Whom Do I Want to Be Like?

30 10 2010

BY RICHARD JAMES, Council of Twelve Apostles

I remember little about my baptism, but I know it was on my eighth birthday.

I vividly remember the birthday present I received from my sister and brother-in-law: a soccer ball. It was a great present. But I also remember feeling I wanted to be like Jesus and do the things he did. It was this desire at 8 years old to be a disciple of Jesus Christ that has shaped my life and enabled me to make responsible choices.

My father was a coal miner and worked alternating shifts of days, afternoons, and nights. Some days I did not see him. It was hard physical labor. He would come home straight from the coal pit, and then we would visit church members and friends.

Many people came to know Community of Christ because of his testimony and commitment. For me he is an outstanding example of humble, grace-filled servant ministry.

As a child I used to wear the knee pads my father wore underground in the coal mine. I would go into our coal shed and pretend I was my dad, working and digging out the coal. I wanted to be like him.

I remember when I was 10 or 11 going on a school visit to a safari park. Our family did not have much money, and I can see my mother now emptying her wallet into my hands, giving me everything she had so I could go on this school visit. 

It was not much—just a few coins with little value. But because she loved me, she willingly sacrificed her last few coins. She loved and cared for me so much that she gave everything. Her nature was to be generous with everything. Though we had little, she always gave, and we always had enough. I wanted to be like her.

I ask myself now, whom do I want to be like? I want to be like Jesus. What does it mean to be a disciple of Jesus Christ? I want to imitate him, to be humble and full of grace, and to be generous by nature. Giving and receiving is what it means to be a disciple. Would I empty my wallet because I love and care so much for the mission of Jesus Christ?

My parents taught me well!



5 responses

1 11 2010
Margie Miller

If we really want to be like Jesus, we will work in every way possible to change the world in which we live. That’s what he did. He was a great example to his followers. He treated everyone the same. He brought some sort of ministry to everyone me met.

That’s our challenge.

31 10 2010

I am also a coal miner’s child. Althought I grew up as a Southern Baptist, my parents were devoted Christians who lived their faith and raised us to live and spread love and peace. We were poor in material things but rich in the teaching that help me today. Thank you for helping me remember again how blessed I have been and how blessed I am.

31 10 2010
William L. Raiser

The difficulty I find lies in determining what Jesus would do in our world today. How would he deal with wars in Iraq and Afghanistan and menacing in Yemen and Iran? With Palestine-Israel or Israel-Palestine? With the gross inequalities in income distribution in the US, other developed countries and between the developed and developing countries? With the ridiculous aspects of much of the election campaigns in the US? With the way we quickly forget Haitians, Pakistanis and those in New Orleans? With our lack of concern for the health care of others? With our continuing support of capital punishment? With the overflowing American prisons? ……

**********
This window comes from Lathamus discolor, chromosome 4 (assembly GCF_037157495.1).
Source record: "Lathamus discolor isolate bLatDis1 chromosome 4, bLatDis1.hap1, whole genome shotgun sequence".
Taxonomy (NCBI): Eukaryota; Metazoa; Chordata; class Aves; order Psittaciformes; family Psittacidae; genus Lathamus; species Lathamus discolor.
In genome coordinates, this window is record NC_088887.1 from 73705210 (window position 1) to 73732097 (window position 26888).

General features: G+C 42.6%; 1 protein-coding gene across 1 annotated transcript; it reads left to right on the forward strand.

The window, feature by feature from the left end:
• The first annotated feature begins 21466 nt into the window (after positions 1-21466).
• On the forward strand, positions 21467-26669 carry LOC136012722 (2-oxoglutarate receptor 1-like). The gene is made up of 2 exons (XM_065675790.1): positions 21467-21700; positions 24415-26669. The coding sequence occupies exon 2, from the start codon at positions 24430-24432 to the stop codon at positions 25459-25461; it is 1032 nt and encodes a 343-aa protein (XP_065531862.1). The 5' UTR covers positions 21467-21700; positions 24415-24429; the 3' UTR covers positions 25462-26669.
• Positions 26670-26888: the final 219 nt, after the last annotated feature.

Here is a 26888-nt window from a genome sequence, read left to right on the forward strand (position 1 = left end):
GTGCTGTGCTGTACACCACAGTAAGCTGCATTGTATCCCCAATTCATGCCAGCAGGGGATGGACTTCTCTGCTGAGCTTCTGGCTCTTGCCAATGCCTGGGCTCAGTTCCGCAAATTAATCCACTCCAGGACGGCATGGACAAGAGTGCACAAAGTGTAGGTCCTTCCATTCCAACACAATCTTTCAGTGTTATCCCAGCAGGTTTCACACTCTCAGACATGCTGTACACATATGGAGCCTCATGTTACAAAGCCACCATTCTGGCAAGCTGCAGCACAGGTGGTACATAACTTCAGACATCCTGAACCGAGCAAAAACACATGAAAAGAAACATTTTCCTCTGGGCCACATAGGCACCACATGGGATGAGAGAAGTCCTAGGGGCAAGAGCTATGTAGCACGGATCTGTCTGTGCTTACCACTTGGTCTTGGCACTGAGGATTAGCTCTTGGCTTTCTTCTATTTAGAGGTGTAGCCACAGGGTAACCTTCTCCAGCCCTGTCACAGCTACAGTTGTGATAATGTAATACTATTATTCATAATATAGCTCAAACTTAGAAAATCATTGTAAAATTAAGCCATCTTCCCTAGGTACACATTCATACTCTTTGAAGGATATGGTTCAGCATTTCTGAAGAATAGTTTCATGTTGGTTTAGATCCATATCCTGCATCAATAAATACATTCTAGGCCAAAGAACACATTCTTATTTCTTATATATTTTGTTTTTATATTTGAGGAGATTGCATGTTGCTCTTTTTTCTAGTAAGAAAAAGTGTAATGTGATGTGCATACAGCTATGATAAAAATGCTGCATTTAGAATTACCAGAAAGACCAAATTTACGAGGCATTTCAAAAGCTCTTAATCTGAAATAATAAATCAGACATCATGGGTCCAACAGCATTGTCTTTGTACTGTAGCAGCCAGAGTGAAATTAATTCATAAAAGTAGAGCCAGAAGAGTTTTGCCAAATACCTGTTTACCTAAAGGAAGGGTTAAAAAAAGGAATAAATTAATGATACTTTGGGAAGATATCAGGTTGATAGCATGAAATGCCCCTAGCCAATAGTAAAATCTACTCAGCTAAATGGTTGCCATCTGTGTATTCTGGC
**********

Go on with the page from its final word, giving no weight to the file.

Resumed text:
I have difficulty working out appropriate responses to life in today’s world from my studies of the scriptures.

31 10 2010
Leigh Anne

To be honest, as I read the scriptures, I don’t see Jesus dealing much with the issue of war. I saw a focus on ministering and making a difference with those he actually came into contact with. Then they contacted and ministered to others, who contacted and ministered to others who…..ended up making a difference all over the world…even though he himself traveled less than a couple hundred miles from where his ministry began.

I fear sometimes we spread our time, talent and treasure so widely and thinly that we end up not making a REAL impact on anyone. We stop, say a sermon, give and few prayers and move on without REALLY getting to know people, their real inner self, or taking time to deeply minister to them.

30 10 2010
Marvin Kleinau

I still have on my desk a small wooden cross carved by a very poor but humble man from a small church in Wales. The cross was given to me by Claire James at a meeting of participants in a leadership conference in Independence, many years ago. Ironically I gave Claire a piece of coal cared in the shape of a steam engine. As with Brother Richard, I live in a coal mining area of southern Illinois and since most of the mines are closed, it takes more than just a little courage and humility to face a world filled with things. That cross has never left my desk because I recognized at the moment I received it, that this piece of wood, like the few coins in this message, represented love in the only way the giver could offer it.

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